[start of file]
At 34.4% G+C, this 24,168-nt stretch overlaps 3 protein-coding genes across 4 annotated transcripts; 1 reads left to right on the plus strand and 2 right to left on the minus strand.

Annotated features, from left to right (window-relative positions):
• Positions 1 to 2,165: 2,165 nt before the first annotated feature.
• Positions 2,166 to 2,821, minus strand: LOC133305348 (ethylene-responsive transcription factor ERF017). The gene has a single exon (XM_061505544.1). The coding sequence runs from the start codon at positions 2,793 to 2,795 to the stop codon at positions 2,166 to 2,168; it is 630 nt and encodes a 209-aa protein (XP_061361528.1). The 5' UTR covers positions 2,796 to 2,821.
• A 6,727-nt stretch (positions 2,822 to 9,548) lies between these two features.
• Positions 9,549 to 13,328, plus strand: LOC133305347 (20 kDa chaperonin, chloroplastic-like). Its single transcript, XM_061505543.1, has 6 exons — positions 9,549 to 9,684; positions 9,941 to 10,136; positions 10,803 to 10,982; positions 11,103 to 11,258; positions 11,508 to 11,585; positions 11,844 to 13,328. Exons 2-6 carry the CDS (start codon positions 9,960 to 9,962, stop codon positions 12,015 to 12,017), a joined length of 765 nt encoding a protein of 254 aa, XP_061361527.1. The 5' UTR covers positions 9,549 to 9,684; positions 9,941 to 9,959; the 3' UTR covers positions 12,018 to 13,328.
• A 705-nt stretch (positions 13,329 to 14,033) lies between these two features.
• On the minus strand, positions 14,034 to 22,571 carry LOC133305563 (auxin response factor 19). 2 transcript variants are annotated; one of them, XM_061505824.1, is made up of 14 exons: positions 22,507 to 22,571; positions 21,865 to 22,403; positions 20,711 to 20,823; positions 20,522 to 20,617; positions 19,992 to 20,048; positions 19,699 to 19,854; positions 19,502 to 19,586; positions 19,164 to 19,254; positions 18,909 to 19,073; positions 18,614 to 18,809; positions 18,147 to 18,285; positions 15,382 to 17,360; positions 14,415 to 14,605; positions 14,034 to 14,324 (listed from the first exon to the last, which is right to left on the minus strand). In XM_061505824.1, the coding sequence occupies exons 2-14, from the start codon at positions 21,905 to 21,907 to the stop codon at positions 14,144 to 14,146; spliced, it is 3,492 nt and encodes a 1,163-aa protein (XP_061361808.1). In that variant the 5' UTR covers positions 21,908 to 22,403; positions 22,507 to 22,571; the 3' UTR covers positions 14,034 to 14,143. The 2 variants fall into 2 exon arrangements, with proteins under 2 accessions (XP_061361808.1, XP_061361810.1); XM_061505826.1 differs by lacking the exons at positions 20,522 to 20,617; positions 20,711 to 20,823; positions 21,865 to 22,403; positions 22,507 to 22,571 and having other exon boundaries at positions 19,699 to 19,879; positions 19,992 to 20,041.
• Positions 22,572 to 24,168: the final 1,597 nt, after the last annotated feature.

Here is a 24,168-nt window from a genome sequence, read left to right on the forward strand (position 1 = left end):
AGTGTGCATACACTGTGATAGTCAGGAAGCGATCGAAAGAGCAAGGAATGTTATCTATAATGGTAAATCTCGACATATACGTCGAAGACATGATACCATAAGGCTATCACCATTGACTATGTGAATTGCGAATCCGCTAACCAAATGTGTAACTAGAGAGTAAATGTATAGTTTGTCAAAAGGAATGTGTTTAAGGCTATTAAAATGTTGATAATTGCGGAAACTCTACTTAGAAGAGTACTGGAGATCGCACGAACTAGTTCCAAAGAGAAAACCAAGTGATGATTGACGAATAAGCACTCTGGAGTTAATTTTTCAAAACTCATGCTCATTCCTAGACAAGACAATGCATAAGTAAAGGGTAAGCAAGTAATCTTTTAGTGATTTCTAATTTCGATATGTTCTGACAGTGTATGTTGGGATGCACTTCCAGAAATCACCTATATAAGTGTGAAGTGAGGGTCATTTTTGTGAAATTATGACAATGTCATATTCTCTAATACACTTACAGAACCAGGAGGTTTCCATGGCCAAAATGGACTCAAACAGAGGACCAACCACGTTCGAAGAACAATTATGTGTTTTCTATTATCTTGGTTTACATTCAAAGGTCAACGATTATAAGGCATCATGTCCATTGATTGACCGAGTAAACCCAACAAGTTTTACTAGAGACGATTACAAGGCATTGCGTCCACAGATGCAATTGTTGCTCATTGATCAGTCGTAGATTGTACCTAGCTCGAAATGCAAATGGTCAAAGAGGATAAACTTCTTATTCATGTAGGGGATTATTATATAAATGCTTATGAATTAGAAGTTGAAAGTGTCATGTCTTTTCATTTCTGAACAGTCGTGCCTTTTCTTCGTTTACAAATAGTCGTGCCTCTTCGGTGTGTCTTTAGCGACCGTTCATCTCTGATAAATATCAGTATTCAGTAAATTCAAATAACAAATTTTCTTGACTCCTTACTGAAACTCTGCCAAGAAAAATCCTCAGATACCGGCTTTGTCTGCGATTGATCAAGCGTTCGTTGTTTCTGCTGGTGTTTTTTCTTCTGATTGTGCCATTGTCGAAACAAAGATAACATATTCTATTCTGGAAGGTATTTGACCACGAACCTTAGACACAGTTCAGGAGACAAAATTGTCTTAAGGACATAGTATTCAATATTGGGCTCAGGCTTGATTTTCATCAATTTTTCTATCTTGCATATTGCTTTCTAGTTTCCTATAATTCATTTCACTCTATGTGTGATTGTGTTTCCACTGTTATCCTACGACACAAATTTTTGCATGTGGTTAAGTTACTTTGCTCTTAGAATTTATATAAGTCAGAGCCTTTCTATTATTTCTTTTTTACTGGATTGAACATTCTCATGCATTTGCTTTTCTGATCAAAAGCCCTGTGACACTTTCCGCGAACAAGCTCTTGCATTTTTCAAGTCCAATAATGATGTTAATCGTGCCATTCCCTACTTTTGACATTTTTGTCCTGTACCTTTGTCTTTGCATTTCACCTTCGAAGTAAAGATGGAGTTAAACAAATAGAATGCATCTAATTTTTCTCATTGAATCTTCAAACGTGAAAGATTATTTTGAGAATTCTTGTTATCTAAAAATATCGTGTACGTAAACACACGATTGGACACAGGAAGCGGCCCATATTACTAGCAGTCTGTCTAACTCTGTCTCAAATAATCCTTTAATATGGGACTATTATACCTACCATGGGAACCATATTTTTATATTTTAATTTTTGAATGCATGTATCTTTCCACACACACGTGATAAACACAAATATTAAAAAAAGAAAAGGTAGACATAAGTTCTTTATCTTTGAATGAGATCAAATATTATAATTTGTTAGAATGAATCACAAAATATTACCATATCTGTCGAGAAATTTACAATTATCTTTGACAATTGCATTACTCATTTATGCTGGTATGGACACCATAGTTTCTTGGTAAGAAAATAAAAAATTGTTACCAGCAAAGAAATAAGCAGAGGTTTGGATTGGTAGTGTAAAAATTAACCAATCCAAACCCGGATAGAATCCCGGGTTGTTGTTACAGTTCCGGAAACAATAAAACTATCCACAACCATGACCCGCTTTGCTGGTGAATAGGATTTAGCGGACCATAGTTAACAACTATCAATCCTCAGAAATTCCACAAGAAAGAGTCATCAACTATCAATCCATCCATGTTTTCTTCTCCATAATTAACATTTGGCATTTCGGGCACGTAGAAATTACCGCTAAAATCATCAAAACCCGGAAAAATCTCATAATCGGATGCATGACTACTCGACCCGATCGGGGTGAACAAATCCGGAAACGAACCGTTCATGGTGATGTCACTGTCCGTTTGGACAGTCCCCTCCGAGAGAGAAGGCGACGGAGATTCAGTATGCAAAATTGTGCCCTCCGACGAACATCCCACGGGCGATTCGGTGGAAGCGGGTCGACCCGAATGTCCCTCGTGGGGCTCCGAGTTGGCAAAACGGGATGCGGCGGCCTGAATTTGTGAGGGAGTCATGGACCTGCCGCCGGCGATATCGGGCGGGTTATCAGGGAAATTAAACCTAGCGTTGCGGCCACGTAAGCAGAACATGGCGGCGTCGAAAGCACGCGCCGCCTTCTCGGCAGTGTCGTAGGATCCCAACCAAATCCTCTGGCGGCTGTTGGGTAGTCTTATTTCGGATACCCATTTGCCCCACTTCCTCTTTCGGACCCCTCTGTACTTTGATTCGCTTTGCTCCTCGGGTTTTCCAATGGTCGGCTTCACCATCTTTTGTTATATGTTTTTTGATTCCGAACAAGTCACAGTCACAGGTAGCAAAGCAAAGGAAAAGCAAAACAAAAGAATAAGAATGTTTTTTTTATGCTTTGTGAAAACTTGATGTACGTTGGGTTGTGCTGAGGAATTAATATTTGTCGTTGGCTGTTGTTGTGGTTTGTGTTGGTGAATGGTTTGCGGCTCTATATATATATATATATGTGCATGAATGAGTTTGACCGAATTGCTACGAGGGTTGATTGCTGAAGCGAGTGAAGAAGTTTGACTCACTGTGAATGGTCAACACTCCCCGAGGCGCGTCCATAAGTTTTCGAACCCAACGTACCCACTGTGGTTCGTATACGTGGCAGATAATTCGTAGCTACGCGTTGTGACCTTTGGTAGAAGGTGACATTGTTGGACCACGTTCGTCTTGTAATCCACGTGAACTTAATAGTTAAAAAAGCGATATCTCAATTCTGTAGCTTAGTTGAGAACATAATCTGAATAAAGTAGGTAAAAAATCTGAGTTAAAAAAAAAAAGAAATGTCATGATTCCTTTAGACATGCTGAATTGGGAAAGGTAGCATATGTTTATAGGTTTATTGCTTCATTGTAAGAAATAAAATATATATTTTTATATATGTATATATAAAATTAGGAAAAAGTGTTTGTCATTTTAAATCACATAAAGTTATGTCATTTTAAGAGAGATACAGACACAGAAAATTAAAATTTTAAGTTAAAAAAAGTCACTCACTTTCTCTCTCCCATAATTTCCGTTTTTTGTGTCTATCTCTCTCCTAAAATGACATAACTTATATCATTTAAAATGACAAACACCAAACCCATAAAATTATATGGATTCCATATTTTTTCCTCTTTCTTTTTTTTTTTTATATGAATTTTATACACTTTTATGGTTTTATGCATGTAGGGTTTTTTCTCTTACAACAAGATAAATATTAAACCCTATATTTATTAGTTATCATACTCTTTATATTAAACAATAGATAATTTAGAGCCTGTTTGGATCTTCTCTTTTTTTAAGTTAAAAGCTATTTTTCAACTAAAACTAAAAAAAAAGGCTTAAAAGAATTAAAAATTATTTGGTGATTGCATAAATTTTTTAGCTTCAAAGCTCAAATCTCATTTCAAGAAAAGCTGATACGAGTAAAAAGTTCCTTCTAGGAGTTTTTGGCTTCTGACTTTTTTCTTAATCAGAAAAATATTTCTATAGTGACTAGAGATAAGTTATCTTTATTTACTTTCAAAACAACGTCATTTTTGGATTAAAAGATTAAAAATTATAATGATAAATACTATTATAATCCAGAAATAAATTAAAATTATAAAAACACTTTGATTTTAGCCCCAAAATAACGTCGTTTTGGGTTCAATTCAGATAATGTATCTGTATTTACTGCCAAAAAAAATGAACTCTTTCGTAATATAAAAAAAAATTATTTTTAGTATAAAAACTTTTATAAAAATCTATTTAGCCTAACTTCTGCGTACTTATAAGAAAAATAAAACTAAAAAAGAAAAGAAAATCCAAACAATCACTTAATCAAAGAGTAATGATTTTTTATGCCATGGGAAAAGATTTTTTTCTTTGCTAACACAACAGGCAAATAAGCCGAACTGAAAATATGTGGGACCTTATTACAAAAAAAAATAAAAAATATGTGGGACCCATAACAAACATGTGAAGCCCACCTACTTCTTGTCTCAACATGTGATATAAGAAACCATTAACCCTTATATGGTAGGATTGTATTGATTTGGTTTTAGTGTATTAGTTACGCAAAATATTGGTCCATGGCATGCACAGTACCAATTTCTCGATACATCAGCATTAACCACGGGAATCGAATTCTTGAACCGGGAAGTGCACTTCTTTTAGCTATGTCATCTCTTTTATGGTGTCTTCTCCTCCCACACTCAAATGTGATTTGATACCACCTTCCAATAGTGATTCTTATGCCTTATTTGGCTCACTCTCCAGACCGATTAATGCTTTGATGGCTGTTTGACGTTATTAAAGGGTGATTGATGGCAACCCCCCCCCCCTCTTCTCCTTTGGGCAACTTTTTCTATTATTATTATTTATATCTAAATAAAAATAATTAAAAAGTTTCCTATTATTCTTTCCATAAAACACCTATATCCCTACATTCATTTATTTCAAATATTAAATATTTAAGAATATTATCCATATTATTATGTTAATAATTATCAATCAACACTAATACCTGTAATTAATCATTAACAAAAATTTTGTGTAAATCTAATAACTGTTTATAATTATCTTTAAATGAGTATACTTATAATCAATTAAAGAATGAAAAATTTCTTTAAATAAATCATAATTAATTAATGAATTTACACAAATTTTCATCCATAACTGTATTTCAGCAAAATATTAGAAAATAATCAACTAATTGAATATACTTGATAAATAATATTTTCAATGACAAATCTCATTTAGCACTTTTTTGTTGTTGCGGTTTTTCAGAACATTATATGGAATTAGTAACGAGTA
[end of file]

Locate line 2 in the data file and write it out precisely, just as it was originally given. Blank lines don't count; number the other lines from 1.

Annotated features, from left to right (window-relative positions):